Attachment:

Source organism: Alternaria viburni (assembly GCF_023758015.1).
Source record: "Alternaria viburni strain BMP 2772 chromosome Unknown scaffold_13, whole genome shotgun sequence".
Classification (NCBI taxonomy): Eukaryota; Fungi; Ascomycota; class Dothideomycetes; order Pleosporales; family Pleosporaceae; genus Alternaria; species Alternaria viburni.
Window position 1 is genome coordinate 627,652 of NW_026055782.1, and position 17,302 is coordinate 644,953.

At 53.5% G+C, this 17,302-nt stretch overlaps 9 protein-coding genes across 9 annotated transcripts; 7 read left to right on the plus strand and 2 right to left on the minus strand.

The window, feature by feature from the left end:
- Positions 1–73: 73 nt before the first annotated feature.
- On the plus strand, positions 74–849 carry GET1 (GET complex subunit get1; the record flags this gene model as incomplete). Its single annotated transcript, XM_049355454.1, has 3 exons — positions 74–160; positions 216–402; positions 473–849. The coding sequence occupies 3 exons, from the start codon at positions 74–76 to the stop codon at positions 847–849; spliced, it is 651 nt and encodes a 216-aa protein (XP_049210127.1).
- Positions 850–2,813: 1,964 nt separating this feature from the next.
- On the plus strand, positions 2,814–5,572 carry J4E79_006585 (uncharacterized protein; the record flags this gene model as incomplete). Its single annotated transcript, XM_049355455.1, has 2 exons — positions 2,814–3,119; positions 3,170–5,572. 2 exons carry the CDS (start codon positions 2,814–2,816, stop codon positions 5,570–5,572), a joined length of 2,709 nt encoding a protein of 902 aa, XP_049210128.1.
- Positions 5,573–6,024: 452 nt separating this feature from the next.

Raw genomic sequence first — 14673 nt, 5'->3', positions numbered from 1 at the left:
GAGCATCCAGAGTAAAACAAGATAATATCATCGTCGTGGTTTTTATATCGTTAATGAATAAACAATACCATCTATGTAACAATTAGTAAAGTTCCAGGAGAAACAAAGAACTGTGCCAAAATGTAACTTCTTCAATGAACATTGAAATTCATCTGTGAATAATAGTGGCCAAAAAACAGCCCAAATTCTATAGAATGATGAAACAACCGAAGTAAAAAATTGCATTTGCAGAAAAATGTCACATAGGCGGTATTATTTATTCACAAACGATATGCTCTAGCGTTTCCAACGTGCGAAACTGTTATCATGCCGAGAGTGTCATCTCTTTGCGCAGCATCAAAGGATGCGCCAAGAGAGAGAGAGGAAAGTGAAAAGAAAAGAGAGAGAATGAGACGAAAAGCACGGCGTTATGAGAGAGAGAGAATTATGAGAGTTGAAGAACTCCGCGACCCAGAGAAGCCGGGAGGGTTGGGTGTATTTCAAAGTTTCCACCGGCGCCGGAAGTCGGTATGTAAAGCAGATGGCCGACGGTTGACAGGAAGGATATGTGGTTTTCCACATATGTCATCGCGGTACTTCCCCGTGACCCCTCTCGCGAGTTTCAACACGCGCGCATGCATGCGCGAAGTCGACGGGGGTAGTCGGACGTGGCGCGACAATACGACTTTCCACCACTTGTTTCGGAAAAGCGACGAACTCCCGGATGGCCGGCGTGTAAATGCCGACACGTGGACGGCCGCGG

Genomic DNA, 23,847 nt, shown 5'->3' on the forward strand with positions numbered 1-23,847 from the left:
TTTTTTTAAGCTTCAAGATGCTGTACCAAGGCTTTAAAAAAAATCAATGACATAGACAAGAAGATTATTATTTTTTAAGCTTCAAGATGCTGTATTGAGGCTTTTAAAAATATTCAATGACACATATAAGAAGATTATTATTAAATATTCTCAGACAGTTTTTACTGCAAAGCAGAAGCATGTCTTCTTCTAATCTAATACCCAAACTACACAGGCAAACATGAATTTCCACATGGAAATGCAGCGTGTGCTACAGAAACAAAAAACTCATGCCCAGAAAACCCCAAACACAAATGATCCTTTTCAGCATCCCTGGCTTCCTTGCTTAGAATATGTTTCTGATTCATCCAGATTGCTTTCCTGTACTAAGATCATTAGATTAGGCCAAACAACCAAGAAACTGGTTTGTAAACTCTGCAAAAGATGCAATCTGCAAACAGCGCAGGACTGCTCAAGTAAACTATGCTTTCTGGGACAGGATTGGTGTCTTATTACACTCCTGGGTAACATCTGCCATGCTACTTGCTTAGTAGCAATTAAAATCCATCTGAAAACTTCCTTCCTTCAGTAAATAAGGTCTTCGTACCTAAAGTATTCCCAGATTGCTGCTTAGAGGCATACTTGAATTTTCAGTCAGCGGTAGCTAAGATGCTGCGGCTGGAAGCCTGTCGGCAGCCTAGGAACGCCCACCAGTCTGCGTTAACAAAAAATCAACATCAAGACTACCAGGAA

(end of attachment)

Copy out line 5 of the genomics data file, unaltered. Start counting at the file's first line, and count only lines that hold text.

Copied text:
At 53.5% G+C, this 17,302-nt stretch overlaps 9 protein-coding genes across 9 annotated transcripts; 7 read left to right on the plus strand and 2 right to left on the minus strand.